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Every month ThreatSwitch hosts a webinar on a topic of interest to the security and compliance community. Thousands of security leaders and practitioners have attended these webinars, but not everyone has an hour to spare. That's why we'll be sharing our CEO's lessons-learned each month right here on the ThreatSwitch blog. 

 

For this webinar, John Dillard, ThreatSwitch Founder and CEO steps out of his usual “moderator” role and is our featured speaker.

John has spent 20+ years of his career in security and intelligence. He’s a recognized speaker on security insider threat and counterintelligence topics. 

Our purpose is to highlight some of the findings of our annual industrial security survey which wrapped up in December.

(For reference, we polled 230 experts, 4 membership organizations, 17 industries, and designated 5 size classes.)

Make sure you check out the full webinar here for a LOT more information! (You can also read the transcript below.)

Here are five of the most interesting findings from the survey. 

1. Top threats are phishing and spills  

This concern was among the top two or three in last year’s survey, but this year it outpaced other responses for the security professionals who participated.

Interestingly, insider threat and espionage didn’t even make the top five, which is a little worrisome. Several reasons may explain why, including a simple overuse of the word, or the fact that all of the issues and concerns are insider related.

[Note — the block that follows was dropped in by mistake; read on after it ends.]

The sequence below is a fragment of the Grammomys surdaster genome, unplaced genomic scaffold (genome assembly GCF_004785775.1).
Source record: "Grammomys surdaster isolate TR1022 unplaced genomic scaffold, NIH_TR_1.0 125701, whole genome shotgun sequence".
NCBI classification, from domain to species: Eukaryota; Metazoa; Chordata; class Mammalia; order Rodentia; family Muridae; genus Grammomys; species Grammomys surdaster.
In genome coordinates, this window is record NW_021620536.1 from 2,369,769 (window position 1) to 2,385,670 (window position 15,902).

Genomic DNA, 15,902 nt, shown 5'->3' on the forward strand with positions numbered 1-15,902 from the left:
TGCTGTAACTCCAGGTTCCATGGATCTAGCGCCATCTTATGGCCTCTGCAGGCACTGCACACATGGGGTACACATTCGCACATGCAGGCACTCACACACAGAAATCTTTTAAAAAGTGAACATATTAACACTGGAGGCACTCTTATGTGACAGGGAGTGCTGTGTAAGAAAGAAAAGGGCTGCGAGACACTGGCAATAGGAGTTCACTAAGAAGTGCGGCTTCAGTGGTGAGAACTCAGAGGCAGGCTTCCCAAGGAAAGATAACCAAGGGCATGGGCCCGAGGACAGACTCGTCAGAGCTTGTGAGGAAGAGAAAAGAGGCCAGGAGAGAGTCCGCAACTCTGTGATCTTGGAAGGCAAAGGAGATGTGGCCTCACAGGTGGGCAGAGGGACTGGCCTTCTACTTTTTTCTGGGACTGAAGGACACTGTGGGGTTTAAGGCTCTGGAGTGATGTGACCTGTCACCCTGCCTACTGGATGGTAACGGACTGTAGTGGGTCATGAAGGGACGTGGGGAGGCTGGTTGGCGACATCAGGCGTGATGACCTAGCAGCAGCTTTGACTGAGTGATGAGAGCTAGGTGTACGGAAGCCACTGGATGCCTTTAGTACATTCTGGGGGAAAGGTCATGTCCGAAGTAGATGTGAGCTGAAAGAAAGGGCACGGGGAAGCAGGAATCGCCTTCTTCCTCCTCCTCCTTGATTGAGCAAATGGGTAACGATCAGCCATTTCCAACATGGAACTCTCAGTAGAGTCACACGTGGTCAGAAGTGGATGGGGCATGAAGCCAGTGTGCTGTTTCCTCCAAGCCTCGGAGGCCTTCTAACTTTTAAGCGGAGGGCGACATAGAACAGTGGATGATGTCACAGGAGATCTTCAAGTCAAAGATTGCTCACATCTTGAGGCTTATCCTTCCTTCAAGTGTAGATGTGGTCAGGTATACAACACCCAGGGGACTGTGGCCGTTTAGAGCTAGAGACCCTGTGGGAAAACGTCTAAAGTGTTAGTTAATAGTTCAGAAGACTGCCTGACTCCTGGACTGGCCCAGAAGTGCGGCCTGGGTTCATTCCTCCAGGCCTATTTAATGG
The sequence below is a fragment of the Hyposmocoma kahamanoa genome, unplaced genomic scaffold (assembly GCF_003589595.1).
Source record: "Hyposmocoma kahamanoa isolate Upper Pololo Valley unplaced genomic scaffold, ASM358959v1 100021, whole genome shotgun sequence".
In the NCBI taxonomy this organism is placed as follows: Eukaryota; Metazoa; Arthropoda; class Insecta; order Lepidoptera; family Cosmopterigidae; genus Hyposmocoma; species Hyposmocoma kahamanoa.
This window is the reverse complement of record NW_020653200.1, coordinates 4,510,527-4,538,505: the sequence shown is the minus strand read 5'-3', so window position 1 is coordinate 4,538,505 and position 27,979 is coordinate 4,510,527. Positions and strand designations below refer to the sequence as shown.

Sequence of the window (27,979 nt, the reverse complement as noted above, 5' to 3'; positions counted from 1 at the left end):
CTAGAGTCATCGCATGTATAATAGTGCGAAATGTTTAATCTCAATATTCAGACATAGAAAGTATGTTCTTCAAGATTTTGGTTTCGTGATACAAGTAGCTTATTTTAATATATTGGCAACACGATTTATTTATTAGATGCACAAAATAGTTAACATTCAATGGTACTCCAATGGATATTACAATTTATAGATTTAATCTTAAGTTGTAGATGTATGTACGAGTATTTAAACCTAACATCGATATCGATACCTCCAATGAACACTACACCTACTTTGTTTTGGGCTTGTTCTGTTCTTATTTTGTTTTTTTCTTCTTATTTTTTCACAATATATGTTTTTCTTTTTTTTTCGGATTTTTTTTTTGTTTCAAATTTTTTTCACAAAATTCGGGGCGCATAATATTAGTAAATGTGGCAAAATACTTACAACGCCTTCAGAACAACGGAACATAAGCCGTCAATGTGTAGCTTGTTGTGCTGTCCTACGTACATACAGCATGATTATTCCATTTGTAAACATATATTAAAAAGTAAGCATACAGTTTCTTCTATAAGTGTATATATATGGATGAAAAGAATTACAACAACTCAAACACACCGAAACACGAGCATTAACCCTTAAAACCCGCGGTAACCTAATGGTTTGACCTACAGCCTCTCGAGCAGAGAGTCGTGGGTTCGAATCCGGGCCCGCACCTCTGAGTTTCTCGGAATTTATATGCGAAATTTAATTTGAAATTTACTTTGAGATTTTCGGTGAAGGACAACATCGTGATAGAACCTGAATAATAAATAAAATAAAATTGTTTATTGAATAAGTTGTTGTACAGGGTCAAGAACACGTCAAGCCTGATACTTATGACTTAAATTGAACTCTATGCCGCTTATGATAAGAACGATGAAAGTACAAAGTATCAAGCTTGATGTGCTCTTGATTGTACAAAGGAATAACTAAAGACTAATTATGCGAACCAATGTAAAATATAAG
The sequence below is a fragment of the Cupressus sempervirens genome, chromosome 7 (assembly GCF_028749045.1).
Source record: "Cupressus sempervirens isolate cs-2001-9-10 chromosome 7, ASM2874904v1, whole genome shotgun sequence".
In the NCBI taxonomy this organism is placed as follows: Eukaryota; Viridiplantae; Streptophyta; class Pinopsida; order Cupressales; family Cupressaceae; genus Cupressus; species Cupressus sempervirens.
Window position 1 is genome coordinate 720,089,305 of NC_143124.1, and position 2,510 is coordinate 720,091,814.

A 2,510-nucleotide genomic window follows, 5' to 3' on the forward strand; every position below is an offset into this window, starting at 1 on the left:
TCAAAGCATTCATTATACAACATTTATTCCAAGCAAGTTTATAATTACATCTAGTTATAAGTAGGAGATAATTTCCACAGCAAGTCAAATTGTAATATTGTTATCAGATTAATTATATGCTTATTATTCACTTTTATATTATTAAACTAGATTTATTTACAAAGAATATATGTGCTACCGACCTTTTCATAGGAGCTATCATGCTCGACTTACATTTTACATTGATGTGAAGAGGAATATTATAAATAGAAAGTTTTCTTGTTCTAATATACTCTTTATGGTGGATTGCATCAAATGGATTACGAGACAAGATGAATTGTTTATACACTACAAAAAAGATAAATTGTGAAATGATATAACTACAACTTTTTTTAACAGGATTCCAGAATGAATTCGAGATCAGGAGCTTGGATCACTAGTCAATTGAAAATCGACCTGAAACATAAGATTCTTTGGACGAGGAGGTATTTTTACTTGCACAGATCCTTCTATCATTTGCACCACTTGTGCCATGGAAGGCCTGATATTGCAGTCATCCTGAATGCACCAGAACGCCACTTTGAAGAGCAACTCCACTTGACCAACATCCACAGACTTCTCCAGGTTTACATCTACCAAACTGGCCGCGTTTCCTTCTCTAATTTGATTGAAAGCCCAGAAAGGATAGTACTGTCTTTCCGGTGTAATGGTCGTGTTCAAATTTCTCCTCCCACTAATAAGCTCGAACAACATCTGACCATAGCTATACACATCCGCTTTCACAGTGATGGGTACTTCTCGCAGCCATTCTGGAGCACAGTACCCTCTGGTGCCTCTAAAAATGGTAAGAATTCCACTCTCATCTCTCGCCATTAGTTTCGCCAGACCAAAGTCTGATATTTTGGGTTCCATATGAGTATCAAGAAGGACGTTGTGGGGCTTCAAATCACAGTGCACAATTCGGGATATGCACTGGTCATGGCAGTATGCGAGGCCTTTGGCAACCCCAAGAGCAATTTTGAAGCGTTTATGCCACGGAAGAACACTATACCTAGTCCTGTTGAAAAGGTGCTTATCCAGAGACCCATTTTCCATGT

2.  Size drives perspective 

The following are some interesting comparisons between the way large and small companies answered the survey question:

  • 53% of large companies vs 23% of small companies say insiders are a top threat
  • 42% of large companies vs 22% of small companies list supply chain disruptions as a top threat
  • 16% of large companies vs 4% of small companies say their security budget will decrease in 2022

3. CMMC uncertainty affects budgets 

Far fewer experts expect CMMC to see additional spending, but it’s still near the top of the budget: 74% in 2021 vs 46% in 2022.

Everyone expected to spend money on it last year. In fact, the poll was happening during the switch, which means that number could be even lower now.

4. Government is (still) the problem 

The community overwhelmingly sees regulator confusion as the #1 obstacle to security program success. (It actually got worse compared to last year!)

Perhaps the most troubling aspect is that it’s a problem that’s largely out of our control yet has a massive effect on if we can do the right thing.

5. Software spending over audits

In 2021, 80% of respondents expected to spend more on audits. That dropped to 29% for 2022, which may be attributed to CMMC’s shifting status.

Full Webinar Transcript

John Brooke: hey good afternoon everybody on the east coast on the west coast good morning thanks so much for joining us today for the top five findings from the Industrial security benchmark survey webinar my name is john brooke i'm the head of sales here threats which threats which software helps enterprises manage Security compliance with obligations like cmc this palm and nist while reducing the cost and the risk from complying with those obligations.

Before we get started i'd like to run through just a few housekeeping items first again, thank you for your interest in today's topic and today's webinar.

we're happy to have you here with us, we do this, frequently and we'd love to have you join us for future events as well if you'd like to ask a question at a point during the webinar.

Please submit the question by the question and answer the Q amp a functionality down at the bottom will address those towards the end of the presentation.

We got a fair amount of ground to cover today, so if we're not able to answer your question directly during the during the webinar.

We will follow up with a response afterwards and one reminder one further reminder this webinar is being recorded and the recording and a copy of all the slide materials that are presented.